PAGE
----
NYU Abu Dhabi students, faculty, and staff come to the UAE from all over the world to live in a sprawling city that's strange at first, but quickly becomes home away from home. We're all from different parts of the planet but find commonalities in everyday things like ethnic food, hot weather, and giant malls. So, how do you know when you've become a true Abu Dhabian?
1. You can’t make small talk about the weather because the weather hardly ever changes.
Sunny. Clear skies. In fact, you still fondly reminisce about the the craziest thing that’s ever happened to Abu Dhabi weather: the light drizzle of February 2008. On the bright side — pun intended — at least the lack of clouds makes the skies perfect for stargazing.
2. You've become a shawarma connoisseur.
The warmth of fresh pita, the fragrance of tahini, the chicken peeping shyly out of its folds: you can recognize a great shawarma before you taste it. In fact, you’re so passionate about shawarma that you’ve broken close friendships during heated debates about whether Foodlands’ shawarma is better than Lebanese Flower’s.
3. You’ve run out of space for stamps in your passport — for the second time this year.
Year-round travel discounts, the proximity of Abu Dhabi to three different continents, and an airport system called E-Gate that allows residents to skip long queues. All great reasons to book an impromptu trip to Georgia!
4. You step out of your building and you’re instantly blinded by foggy glasses.
Who needs cloudy skies when your glasses do a great job creating illusions of fog? In fact, you're now able to tell exactly what percentage the humidity levels are at, correct to two decimal places, based on how long it takes for the fog on your glasses to disappear.
5. Your wardrobe contains an assortment of sunglasses, cardigans, sun hats, and wooly shawls.
Thanks to the efficiency of Abu Dhabi’s air conditioning units, indoor spaces can be freezing. Thanks to the efficiency of Abu Dhabi’s sun, outdoor spaces are like ovens. To survive, you must equip yourself with apparel for temperatures from 0 to 40 degrees Celsius.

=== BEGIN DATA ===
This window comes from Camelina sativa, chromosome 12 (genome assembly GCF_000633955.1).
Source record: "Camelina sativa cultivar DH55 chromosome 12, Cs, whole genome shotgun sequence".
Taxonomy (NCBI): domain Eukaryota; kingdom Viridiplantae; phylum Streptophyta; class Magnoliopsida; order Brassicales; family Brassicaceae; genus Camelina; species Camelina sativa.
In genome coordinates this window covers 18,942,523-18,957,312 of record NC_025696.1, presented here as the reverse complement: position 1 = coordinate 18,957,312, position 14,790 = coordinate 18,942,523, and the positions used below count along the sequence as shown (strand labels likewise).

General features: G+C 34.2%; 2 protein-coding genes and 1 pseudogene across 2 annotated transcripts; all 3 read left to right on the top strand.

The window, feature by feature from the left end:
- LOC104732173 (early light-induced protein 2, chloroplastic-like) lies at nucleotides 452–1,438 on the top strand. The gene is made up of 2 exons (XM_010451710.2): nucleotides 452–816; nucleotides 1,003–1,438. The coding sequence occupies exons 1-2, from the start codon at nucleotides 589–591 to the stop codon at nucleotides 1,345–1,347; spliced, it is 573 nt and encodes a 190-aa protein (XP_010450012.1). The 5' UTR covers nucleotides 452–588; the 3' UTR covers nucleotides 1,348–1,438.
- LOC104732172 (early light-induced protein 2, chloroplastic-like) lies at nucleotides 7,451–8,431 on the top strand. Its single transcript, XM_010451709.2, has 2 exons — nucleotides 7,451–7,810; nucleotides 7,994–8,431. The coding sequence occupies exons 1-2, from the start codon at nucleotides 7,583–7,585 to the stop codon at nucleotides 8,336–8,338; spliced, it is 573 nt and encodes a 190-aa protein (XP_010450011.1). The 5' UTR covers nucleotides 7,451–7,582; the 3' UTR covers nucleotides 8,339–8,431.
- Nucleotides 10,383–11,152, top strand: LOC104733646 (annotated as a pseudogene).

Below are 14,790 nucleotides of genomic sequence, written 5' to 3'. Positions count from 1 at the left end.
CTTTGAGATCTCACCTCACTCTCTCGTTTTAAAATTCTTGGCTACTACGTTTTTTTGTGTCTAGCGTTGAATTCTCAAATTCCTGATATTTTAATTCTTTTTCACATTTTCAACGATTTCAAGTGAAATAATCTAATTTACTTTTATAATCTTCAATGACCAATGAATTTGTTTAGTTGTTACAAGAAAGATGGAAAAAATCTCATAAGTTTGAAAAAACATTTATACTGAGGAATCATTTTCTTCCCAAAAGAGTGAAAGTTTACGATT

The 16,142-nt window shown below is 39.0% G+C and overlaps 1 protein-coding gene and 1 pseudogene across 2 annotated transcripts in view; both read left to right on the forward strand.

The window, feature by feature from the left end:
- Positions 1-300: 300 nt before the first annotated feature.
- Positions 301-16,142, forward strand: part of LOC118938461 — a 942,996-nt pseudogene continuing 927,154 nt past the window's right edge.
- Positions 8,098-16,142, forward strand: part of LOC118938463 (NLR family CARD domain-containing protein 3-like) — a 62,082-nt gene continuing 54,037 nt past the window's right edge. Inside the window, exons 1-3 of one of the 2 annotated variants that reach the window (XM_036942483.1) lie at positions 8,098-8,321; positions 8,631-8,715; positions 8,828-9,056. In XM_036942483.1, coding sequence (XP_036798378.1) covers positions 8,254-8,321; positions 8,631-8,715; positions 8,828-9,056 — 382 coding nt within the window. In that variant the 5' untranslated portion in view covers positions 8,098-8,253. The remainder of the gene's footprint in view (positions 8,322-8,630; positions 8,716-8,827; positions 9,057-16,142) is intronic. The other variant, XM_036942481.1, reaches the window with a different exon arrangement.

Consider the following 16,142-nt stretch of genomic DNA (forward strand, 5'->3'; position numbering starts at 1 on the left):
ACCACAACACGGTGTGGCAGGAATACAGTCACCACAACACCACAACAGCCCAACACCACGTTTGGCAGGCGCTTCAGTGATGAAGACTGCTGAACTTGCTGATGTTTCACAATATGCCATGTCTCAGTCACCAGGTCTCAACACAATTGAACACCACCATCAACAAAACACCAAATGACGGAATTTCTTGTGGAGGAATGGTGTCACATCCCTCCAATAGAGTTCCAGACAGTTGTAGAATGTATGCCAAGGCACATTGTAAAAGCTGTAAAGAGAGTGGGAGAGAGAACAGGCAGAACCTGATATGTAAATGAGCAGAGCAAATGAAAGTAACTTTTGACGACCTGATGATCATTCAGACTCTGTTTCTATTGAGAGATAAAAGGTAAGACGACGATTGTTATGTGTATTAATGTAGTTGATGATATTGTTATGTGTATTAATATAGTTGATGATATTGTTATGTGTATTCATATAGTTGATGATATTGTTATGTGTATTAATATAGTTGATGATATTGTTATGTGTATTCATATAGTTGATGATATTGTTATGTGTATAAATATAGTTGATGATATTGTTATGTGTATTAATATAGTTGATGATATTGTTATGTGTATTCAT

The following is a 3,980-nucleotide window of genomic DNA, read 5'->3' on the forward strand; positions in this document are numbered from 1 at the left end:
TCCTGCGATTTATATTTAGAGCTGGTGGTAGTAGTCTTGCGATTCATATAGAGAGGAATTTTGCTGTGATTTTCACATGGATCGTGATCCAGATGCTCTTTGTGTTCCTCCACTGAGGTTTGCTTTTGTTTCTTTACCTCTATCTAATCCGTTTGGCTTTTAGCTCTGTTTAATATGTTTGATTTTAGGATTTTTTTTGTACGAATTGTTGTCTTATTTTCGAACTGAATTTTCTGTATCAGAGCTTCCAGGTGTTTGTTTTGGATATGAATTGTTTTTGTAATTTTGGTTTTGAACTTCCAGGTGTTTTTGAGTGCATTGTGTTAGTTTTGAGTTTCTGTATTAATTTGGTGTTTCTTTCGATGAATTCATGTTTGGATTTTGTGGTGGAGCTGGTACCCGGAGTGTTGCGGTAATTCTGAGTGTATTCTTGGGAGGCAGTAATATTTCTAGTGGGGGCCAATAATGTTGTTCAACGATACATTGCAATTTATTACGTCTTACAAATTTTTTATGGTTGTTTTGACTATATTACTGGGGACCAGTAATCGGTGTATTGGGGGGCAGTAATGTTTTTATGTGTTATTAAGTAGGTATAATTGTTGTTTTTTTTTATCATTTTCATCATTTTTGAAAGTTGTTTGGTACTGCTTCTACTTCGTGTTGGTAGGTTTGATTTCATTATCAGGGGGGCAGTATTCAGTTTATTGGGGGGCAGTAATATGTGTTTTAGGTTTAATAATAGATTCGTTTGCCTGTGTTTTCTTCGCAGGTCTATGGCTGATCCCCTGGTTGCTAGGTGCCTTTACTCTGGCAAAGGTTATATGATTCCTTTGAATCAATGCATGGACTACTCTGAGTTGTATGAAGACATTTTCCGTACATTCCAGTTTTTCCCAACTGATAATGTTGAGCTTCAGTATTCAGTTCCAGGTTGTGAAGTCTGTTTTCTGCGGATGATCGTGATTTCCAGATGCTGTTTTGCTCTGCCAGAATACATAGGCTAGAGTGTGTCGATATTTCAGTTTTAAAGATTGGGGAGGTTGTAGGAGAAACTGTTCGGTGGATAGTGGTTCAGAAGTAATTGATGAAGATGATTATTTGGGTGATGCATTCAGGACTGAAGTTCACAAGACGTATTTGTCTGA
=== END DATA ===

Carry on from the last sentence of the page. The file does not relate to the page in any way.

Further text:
6. You hoard small change for taxi fare.
Change is hard to come by, so when you procure a 5 or 10 dirham note you lovingly place it in a box under your bed. And when you take taxis, you offer to pay for your co-passengers — not out of the generosity of your heart, but because you don’t want to give away your precious dirhams.
7. You truly appreciate the importance of shopping malls.
Abu Dhabi malls are more than shopping centers: they sustain us. They give us food, shelter, social life and even protect us from the heat by bringing nature indoors; whether it’s skydiving, sports or theme parks, you can get a taste of nearly every outdoor activity at your nearest mall.
8. You haven’t stepped outside in weeks, thanks to cost-efficient delivery.
Your phone is filled with food delivery apps, and souq.com is one of your favorite websites. Craving fried chicken at 1am? No problem, it’ll be on your doorstep in 30 minutes. By now, even the security guard to your building knows to send all the pizza deliveries to you.
9. You’ve become so much more knowledgeable about the world.
In Abu Dhabi, an Ethiopian restaurant sits between a Pakistani restaurant and a Kazakh restaurant. In one taxi ride, you learn about the political turmoil in the taxi driver’s country. 11 different languages are spoken around you at the food court. It’s truly impossible to live in Abu Dhabi without becoming acquainted with cultures, traditions, and people from across our world.
Supriya Kamath, Class of 2019, is from Mumbai, India and blogs for #myNYUAD, a growing collection of stories by students about life at NYU Abu Dhabi. As an aspiring psychology major, she spends much of her free time doing personality tests. She also enjoys reading humor, and meeting Dilbert cartoonist Scott Adams is at the very top of her bucket list.